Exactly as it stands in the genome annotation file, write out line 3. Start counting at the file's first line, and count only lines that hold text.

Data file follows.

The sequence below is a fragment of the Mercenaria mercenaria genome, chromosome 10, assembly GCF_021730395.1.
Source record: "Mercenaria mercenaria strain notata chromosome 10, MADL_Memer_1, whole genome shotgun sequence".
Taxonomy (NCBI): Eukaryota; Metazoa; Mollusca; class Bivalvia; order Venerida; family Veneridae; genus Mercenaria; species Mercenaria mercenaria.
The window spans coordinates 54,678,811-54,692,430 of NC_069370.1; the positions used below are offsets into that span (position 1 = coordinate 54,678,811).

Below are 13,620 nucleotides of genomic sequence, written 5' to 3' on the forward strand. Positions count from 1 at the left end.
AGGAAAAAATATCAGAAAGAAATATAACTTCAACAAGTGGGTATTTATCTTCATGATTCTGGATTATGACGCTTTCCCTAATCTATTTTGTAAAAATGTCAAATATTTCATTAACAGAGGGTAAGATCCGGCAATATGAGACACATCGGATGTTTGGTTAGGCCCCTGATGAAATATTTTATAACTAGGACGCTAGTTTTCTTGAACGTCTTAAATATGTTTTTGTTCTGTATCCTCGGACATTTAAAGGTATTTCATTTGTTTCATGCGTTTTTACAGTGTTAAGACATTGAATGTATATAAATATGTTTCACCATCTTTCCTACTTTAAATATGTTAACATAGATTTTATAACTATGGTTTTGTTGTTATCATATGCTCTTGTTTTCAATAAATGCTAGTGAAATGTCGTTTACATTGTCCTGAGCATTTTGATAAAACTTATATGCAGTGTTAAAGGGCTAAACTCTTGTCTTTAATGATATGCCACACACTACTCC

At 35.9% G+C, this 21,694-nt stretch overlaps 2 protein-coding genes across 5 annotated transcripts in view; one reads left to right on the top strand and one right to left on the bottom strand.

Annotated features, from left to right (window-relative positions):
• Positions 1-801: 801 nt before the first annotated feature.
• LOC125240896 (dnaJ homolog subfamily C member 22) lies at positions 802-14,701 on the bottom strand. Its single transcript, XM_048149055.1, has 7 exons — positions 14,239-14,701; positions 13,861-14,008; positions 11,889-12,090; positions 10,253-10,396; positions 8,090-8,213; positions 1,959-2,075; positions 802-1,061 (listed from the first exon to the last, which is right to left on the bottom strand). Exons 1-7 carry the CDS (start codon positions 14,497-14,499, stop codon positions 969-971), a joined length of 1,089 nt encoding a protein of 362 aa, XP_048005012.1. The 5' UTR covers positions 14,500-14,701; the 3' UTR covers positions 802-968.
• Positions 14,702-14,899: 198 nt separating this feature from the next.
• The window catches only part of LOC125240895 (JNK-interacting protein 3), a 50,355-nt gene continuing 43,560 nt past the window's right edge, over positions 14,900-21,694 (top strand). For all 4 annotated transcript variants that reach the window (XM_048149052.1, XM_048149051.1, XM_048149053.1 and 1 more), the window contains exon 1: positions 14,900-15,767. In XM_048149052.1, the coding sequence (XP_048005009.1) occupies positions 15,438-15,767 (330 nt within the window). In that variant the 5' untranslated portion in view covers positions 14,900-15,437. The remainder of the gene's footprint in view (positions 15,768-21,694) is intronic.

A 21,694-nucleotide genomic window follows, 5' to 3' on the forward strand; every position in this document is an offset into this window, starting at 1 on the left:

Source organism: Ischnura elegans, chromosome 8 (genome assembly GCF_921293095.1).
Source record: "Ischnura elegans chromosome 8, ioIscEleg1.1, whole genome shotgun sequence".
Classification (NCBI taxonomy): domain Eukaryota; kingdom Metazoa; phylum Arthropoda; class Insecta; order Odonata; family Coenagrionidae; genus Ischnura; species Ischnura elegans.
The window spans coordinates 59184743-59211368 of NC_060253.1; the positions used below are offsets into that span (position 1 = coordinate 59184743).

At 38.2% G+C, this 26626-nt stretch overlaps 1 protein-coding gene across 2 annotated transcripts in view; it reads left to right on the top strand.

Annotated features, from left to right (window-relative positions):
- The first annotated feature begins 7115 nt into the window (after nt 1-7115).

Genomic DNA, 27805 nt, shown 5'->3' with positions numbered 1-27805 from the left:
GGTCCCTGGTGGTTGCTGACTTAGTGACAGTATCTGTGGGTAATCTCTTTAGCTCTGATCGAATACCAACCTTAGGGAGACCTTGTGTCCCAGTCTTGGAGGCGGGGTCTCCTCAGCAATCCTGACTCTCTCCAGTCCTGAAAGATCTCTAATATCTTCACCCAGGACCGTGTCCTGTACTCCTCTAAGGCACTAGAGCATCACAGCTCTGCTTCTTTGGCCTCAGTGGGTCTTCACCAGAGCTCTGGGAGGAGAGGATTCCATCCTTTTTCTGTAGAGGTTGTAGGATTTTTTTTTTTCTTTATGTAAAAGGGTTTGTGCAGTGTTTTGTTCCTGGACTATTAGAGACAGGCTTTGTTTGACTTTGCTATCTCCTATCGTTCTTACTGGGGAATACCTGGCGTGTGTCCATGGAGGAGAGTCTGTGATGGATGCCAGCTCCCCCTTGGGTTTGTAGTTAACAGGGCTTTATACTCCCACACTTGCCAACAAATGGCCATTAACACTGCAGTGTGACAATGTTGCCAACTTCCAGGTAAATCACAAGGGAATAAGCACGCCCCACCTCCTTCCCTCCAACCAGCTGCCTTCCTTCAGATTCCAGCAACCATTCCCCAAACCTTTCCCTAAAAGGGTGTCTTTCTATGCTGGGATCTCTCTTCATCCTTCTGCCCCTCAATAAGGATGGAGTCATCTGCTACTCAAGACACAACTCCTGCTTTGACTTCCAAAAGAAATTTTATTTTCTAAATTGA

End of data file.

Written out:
Taxonomy (NCBI): Eukaryota; Metazoa; Mollusca; class Bivalvia; order Venerida; family Veneridae; genus Mercenaria; species Mercenaria mercenaria.